ARLINGTON -- The Rangers have been getting trade interest in their relievers, and that was reinforced on Thursday night when they dealt veteran right-hander Jesse Chavez to the Cubs in exchange for Minor League left-hander Tyler Thomas.Thomas was a seventh-round pick by the Cubs out of Fresno State in the
ARLINGTON -- The Rangers have been getting trade interest in their relievers, and that was reinforced on Thursday night when they dealt veteran right-hander Jesse Chavez to the Cubs in exchange for Minor League left-hander Tyler Thomas.
Thomas was a seventh-round pick by the Cubs out of Fresno State in the 2017 MLB Draft. He was 3-5 with a 2.88 ERA in 15 games (14 starts) at Class A South Bend in the Midwest League. He had a 0.96 WHIP with 81 strikeouts and 14 walks in 75 innings.
Thomas has a fastball that averages 89-90 mph with good deception and excellent control. He supplements it with a curveball and changeup. Thomas was assigned to Class A Hickory.
"Tyler can command three pitches, including a very good changeup," Rangers general manager Jon Daniels said. "He's competitive, knows how to pitch and has had success at every stop. We liked him as an amateur and are happy to add him to our system now."
The bullpen has been a strength for the Rangers through the first half, led by closer Keone Kela and left-handed reliever Jake Diekman, and both could be of interest to clubs looking for relief help.
Chavez was also a major contributor, going 3-1 with a 3.51 ERA and a 1.24 WHIP. He started out the season as a long reliever, but has been used in late-inning situations over the past month.
Most contending clubs figure to be seeking bullpen help during the current trade cycle. The Indians made the first move on Thursday, when they acquired left-hander Brad Hand and right-hander Adam Cimber from the Padres.
"I expect, industry-wise, more relievers will be traded," Daniels said. "The way the game is played today, everybody is looking for bullpen help all the time."
Daniels has immersed himself in the task of looking at all possibilities in improving the team.
"It's the same as every year, a lot of conversations, a lot of dialogues with clubs," Daniels said. "We're going through some different possibilities. You never know, we'll have a lot of conversations that ultimately won't lead to deals, but our goal is to flush a lot of things out and see what makes sense internally."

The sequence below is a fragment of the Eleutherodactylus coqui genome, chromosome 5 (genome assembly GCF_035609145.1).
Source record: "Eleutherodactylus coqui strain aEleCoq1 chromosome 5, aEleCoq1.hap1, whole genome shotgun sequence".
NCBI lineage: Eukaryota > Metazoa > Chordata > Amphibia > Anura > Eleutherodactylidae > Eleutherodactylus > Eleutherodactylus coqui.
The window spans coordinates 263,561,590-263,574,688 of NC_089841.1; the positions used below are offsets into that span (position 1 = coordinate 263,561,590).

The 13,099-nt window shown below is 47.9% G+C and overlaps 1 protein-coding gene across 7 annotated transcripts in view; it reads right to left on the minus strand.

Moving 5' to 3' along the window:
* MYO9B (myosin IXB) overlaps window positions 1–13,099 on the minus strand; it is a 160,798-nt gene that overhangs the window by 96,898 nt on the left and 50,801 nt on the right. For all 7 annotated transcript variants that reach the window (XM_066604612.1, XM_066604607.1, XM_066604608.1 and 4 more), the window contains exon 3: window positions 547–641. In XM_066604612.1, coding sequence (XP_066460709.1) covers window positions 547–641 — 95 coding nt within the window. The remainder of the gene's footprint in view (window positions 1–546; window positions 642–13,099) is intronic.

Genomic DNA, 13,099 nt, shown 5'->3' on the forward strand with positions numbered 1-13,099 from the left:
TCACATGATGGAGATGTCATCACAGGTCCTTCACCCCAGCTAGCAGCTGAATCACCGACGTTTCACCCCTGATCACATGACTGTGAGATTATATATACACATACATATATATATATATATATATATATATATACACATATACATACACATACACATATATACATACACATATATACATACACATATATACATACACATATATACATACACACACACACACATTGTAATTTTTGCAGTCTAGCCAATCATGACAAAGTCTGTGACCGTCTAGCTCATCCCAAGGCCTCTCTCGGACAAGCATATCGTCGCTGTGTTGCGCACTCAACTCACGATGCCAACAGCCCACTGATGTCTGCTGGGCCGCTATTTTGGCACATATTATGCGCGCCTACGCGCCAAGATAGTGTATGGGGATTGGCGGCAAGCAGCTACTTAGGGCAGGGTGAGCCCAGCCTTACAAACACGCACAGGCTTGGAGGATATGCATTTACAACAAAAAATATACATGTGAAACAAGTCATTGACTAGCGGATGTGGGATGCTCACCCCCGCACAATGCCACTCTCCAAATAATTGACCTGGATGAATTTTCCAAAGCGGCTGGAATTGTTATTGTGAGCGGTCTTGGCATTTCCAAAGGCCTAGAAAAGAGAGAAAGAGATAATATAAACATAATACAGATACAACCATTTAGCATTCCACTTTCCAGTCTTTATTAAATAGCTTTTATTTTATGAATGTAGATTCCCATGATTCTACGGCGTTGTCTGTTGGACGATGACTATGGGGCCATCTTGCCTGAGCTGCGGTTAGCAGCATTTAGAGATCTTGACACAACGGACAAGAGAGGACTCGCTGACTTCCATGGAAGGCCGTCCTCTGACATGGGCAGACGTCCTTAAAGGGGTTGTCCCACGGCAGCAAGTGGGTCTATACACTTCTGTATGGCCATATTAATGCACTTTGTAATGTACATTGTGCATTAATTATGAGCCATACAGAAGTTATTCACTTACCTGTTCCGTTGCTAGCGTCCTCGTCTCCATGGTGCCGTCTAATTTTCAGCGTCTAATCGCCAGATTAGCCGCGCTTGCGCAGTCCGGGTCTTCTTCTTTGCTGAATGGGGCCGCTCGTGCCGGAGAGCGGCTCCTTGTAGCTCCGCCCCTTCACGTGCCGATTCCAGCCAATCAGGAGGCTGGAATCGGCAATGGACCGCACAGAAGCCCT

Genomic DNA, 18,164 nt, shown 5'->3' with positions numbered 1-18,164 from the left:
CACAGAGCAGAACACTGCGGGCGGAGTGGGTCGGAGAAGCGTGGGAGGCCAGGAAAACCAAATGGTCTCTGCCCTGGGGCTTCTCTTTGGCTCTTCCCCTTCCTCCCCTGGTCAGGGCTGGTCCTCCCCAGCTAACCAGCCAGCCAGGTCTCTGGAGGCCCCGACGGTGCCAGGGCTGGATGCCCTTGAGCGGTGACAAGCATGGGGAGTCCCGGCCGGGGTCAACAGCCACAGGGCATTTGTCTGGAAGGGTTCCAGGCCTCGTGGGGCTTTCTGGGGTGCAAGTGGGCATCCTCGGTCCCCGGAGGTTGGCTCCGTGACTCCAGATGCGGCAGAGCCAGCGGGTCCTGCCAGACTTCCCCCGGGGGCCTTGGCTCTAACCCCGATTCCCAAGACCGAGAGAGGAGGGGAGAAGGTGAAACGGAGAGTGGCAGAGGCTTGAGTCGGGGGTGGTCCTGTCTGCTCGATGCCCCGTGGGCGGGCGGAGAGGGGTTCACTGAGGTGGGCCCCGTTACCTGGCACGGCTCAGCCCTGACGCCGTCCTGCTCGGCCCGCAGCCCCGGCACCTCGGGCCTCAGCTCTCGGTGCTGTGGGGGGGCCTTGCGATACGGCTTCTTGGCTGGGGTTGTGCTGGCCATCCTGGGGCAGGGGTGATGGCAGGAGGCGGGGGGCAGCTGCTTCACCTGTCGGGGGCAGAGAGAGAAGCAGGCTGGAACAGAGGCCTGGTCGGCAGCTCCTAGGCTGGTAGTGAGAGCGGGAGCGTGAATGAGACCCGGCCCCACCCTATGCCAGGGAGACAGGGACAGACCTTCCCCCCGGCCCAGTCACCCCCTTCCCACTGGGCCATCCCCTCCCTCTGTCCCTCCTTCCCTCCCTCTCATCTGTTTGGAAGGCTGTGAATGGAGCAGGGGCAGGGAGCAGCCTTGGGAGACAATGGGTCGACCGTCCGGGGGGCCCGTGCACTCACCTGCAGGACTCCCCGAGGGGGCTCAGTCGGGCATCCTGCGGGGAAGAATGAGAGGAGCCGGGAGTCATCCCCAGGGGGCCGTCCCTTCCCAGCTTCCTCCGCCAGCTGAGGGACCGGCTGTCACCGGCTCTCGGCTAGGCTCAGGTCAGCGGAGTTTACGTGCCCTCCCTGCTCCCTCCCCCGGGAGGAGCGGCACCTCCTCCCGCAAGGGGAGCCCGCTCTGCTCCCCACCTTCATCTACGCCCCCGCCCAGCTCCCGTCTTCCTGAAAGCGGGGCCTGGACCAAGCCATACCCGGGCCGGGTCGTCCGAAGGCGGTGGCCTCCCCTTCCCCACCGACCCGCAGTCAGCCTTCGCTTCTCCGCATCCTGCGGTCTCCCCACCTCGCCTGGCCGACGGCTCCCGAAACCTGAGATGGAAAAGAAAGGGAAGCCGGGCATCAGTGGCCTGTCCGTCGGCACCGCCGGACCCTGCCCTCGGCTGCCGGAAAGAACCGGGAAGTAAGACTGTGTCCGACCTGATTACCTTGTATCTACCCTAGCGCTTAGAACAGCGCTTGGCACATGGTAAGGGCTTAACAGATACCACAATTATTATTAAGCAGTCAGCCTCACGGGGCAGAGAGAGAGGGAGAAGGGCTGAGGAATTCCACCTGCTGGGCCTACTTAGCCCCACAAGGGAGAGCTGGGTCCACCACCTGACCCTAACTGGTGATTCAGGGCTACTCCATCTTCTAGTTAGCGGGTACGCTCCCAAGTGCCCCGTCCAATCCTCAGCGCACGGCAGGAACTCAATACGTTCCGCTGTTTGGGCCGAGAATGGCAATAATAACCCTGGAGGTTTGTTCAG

Left-handed starter Cole Hamels remains the Rangers' highest-profile trade candidate, and there are clubs actively looking to upgrade their rotation, including the Yankees, Mariners, Brewers and Phillies, among others.
There are multiple ways for clubs to view Hamels. He is a 13-year veteran with a long track record of success and a strong postseason resume. But he is also 5-8 with a 4.36 ERA in 19 starts this season, allowing 21 home runs in 109 1/3 innings. He is 1-2 with a 9.53 ERA over his last four starts.
Hamels' contract is also a factor. The lefty is making $23.5 million this year, which means a club could have to assume approximately $8 million in a trade. The Rangers would likely be willing to pick up part of that, depending on the quality of players in return, as they are more interested in acquiring talent than worrying about money.
The Rangers showed that earlier this month when they acquired outfielder Austin Jackson in a trade with the Giants, along with reliever Cory Gearrin and Minor League pitcher Jason Bahr. The Rangers released Jackson and assumed approximately $4 million in salary obligations so they could acquire the two pitchers.
The Rangers aren't getting much interest in veteran right-hander Bartolo Colon, who likely has three starts left before the Deadline. That could change before the end of the month, but Colon is 3-6 with a 6.31 ERA over his last 10 starts. He pitches on Saturday against the Indians.
Daniels said there are different types of trade discussions going on right now. Some involve the traditional buyer/seller deals that take place this time of the year. Other discussions are non-traditional and creative, such as the deal earlier this month with the Giants. The other area involves clubs who are strong in one area looking to shore up weaknesses in other spots.
That could mean the Rangers are looking to move relievers, and it also could involve infielder Jurickson Profar. Profar played well for two months at shortstop while Elvis Andrus was on the disabled list, but he is back to a utility role and could be attractive to clubs with a need at that position. The Orioles have shown interest in Profar in the past, and they just traded All-Star shortstop Manny Machado to the Dodgers.
"We have had the conversations you would expect," Daniels said. "There are conversations with clubs that make a lot of sense. You can line up the clubs that have needs that fit. But there are smaller trades, clubs not looking for front-line stars, but just looking to fill out their roster."
The Rangers aren't expected to trade veteran third baseman Adrian Beltre unless circumstances change drastically. They would prefer to keep Beltre for his leadership qualities and try to re-sign him for next season. Beltre has also indicated a willingness to return, and Daniels made it clear that the future Hall of Famer's value to the Rangers is above what they normally would consider in a trade situation.
T.R. Sullivan has covered the Rangers since 1989, and for MLB.com since 2006. Follow him on Twitter @Sullivan_Ranger and listen to his podcast.